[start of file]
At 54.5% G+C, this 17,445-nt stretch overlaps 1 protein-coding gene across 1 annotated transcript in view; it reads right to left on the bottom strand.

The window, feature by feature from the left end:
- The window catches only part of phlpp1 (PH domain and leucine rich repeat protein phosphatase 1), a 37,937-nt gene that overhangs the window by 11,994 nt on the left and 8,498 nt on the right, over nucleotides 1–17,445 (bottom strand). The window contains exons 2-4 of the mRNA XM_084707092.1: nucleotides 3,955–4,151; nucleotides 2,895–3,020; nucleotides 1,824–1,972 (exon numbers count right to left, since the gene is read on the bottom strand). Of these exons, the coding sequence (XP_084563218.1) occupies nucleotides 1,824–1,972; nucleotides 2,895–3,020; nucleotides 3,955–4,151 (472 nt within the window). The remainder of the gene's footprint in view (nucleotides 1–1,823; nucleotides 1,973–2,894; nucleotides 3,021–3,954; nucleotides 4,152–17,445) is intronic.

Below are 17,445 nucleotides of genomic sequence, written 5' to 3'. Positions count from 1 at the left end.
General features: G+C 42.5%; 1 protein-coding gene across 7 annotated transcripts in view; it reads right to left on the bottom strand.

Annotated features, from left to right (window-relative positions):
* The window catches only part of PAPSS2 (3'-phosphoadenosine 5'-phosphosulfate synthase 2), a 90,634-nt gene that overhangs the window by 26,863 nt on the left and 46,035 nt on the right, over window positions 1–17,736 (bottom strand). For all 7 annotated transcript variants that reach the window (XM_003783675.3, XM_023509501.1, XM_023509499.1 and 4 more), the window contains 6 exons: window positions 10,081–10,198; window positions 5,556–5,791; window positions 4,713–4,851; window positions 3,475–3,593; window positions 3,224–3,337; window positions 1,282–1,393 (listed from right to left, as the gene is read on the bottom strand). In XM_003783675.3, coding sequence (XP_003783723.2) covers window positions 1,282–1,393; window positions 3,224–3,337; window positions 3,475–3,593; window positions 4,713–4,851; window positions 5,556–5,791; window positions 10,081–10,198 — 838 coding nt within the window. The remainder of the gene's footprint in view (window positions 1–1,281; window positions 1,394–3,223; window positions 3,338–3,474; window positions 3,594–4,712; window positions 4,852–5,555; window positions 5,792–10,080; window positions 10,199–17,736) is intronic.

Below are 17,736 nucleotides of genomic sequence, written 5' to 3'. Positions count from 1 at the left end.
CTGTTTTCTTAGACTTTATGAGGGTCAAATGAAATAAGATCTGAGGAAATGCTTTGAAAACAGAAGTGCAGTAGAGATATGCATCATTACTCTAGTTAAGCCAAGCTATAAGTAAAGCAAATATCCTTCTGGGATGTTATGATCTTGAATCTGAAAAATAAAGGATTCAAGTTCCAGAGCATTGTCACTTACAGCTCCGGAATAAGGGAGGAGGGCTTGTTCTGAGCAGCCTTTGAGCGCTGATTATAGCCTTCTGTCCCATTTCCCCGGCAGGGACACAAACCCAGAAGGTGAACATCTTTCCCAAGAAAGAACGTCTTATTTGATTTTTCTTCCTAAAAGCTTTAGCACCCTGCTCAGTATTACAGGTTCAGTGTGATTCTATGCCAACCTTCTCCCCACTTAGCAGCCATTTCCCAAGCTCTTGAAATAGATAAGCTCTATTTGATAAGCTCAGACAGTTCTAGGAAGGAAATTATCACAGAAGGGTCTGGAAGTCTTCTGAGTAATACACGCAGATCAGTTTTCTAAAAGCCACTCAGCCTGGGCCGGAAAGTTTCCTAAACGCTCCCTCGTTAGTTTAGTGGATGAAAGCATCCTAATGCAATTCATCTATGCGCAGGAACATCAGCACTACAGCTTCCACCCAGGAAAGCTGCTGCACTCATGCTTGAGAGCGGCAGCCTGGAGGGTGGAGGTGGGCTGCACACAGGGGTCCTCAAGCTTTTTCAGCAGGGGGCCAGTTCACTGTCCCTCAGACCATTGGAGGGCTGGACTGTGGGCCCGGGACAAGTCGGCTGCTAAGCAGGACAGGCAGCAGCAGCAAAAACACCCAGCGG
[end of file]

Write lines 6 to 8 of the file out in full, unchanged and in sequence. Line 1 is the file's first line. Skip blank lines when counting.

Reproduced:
Annotated features, from left to right (window-relative positions):
* The window catches only part of PAPSS2 (3'-phosphoadenosine 5'-phosphosulfate synthase 2), a 90,634-nt gene that overhangs the window by 26,863 nt on the left and 46,035 nt on the right, over window positions 1–17,736 (bottom strand). For all 7 annotated transcript variants that reach the window (XM_003783675.3, XM_023509501.1, XM_023509499.1 and 4 more), the window contains 6 exons: window positions 10,081–10,198; window positions 5,556–5,791; window positions 4,713–4,851; window positions 3,475–3,593; window positions 3,224–3,337; window positions 1,282–1,393 (listed from right to left, as the gene is read on the bottom strand). In XM_003783675.3, coding sequence (XP_003783723.2) covers window positions 1,282–1,393; window positions 3,224–3,337; window positions 3,475–3,593; window positions 4,713–4,851; window positions 5,556–5,791; window positions 10,081–10,198 — 838 coding nt within the window. The remainder of the gene's footprint in view (window positions 1–1,281; window positions 1,394–3,223; window positions 3,338–3,474; window positions 3,594–4,712; window positions 4,852–5,555; window positions 5,792–10,080; window positions 10,199–17,736) is intronic.

Below are 17,736 nucleotides of genomic sequence, written 5' to 3'. Positions count from 1 at the left end.